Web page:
Bees, Honey, and Allergies
Good morning and happy Friday! Even though Monday was a holiday this has still been a long, busy week. We had a visit from Elsa this week — hurricane, tropical storm — whatever the storm was classified as when it visited this area. We got almost 3 inches of rain and some wind, but not bad.
This week’s episode of The Jason Durden Show is out and available on the site or your fave podcast app. This week I speak with Jennifer Kimbrell. Jennifer and her husband, Curtis, own Humble Bumble Bee Farm in Statesboro, Georgia. You can check them out on Facebook and Instagram. They are local apiarists who raise bees and harvest and sell local, raw honey. And it’s good…I have some in my kitchen cabinet.
Bees are so interesting. They fly around, collect nectar from flowing plants and, in the process, spread the pollen that is needed to grow things. And it isn’t just your flower garden they’re helping make look nice, but also is necessary in many of the fruits and vegetable we eat on a daily basis. In other words, bees (and other pollinators) are vital to our food supply chain. The UDSA, as of June 2020, estimates there are 2.8 million honey bee hives in the US. That number is down from 5 million in the 1940s. There are a variety of reasons why the bee population has dwindled over the years. Check out those two linked articles for some great information. Also, there are a few different groups dedicated to making sure the honey bee survives and thrives. Google them if you’re interested.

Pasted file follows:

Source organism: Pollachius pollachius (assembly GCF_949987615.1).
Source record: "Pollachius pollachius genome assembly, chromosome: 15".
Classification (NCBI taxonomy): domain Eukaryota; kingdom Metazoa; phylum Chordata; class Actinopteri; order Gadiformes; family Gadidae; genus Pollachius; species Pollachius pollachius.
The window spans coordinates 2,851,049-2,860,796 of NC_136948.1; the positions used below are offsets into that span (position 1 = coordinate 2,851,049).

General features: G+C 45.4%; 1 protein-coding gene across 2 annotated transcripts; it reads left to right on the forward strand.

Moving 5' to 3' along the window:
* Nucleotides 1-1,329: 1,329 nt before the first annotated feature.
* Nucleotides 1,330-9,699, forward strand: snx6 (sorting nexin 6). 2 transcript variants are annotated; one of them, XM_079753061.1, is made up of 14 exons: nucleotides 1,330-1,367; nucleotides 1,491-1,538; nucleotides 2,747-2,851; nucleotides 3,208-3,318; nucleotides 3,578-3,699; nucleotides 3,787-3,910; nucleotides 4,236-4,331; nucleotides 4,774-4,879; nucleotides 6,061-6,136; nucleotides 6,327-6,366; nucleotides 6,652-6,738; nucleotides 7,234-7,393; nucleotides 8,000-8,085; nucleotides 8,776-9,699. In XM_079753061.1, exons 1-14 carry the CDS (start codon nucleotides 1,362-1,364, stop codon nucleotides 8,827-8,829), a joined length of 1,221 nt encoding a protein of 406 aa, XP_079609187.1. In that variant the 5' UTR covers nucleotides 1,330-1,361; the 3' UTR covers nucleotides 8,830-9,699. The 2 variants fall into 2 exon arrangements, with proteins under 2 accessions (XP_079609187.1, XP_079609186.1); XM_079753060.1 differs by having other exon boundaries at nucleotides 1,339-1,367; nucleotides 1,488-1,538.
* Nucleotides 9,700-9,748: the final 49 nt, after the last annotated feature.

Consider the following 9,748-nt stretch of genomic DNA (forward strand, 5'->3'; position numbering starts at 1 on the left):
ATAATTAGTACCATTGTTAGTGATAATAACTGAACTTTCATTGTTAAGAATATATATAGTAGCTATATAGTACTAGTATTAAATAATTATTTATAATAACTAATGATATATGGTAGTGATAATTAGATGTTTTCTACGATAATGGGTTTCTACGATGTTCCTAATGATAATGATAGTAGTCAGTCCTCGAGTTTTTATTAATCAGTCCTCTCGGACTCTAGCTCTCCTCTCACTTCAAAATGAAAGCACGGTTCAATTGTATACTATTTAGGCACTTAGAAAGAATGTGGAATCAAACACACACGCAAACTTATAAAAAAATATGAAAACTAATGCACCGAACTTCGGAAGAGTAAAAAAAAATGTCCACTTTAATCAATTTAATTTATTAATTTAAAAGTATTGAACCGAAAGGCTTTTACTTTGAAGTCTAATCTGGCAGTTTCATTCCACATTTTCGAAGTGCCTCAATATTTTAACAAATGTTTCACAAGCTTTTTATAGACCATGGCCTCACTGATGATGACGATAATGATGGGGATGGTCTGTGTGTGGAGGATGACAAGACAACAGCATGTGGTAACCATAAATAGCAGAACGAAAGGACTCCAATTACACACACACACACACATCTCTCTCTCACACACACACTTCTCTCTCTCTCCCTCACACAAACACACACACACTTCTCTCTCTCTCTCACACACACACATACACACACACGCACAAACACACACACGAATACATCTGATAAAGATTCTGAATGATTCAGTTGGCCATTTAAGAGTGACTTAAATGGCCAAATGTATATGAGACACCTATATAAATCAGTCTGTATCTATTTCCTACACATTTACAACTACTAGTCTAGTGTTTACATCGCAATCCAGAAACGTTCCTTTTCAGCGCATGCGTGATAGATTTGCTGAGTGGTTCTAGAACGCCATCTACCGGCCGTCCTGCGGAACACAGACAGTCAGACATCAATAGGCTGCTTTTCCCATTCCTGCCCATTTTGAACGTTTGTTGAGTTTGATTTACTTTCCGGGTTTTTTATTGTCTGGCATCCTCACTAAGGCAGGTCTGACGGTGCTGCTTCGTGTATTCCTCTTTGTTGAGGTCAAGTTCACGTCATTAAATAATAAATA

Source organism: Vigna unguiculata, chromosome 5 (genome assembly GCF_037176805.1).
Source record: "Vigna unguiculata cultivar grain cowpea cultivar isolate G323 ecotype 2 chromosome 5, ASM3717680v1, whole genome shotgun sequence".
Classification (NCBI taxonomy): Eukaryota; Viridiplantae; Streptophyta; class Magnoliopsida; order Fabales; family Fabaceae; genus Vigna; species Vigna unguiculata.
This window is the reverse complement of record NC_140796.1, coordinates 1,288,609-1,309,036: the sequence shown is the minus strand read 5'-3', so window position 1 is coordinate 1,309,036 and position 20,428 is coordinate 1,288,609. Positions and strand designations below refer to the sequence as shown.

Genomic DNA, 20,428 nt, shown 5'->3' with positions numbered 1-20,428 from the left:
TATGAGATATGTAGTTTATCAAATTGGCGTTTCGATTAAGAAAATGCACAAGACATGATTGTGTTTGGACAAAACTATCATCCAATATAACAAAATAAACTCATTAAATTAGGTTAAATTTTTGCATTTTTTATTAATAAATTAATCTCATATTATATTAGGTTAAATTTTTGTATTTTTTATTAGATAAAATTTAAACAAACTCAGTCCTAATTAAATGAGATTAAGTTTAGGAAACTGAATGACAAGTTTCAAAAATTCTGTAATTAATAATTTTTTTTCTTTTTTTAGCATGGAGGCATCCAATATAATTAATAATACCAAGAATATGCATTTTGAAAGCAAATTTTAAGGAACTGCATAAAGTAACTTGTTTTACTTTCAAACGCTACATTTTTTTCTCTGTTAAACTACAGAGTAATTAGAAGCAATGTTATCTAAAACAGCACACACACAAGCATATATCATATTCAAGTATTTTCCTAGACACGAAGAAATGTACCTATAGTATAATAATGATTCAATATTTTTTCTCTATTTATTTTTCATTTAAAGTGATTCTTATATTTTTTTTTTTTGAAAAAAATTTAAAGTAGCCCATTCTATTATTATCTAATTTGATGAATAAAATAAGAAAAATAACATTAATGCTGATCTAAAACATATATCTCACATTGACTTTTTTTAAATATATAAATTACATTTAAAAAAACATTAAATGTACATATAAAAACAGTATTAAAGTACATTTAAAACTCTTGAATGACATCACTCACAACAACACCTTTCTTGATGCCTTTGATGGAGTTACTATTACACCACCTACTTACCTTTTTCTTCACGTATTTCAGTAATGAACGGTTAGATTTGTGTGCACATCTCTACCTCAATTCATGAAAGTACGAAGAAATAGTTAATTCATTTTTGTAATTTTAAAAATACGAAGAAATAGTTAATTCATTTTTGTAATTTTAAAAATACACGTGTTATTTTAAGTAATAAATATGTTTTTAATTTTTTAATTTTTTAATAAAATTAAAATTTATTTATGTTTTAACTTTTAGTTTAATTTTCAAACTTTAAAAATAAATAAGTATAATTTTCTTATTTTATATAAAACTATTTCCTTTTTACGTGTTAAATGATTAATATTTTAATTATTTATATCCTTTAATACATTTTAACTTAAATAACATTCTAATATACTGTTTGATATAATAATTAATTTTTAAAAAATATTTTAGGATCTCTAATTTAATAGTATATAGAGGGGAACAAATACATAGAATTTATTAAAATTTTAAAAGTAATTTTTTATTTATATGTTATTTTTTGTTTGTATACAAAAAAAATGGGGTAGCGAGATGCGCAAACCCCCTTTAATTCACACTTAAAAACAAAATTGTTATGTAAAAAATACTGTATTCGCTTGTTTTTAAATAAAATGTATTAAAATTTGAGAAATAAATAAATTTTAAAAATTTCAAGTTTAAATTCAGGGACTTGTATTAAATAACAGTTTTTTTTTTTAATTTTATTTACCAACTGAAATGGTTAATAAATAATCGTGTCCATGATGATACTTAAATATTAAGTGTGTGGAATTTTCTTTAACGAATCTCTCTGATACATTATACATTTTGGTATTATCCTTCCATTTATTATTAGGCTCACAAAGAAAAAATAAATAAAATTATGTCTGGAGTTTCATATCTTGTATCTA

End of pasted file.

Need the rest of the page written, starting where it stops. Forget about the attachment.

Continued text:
I can attest to what can happen if no bees are around. I planted a small kitchen garden this year and one of the vegetables I was excited about growing was yellow squash, also known as summer squash. They are one of the plants that do not self-pollinate and, instead, are reliant on bees to transfer pollen from the male flower to the female flower, thus making squash. My squash crop was a complete failure. I literally got 1 squash off the plants, which themselves were huge and healthy. I attribute my lack of squash on the lack of bees. I have not seen a single honey bee flying around this summer.
There are many people who swear local, raw honey helps with their seasonal allergies. I am one of those people. As I have gotten older the effect on me of seasonal allergies has gotten worse. Since I had always heard people talk about local honey for allergies, I tracked some down in Atlanta. I’m definitely no scientist or doctor, but I can tell you that it worked for me, I won’t say it cleared up my allergies completely, but it sure did help. In the episode, Jennifer, who is also not a doctor or scientist, talks about why local honey may help with allergies.
There is a lot that goes into beekeeping. I didn’t realize the care and time it takes to have a successful apiary. Even so, Jennifer jokingly warns beekeeping can become an addiction.
I found the conversation with Jennifer very informative and entertaining and I hope you do as well. It is out now and available on The Jason Durden Show site or on your preferred podcast platform.
And remember – Save The Bees!
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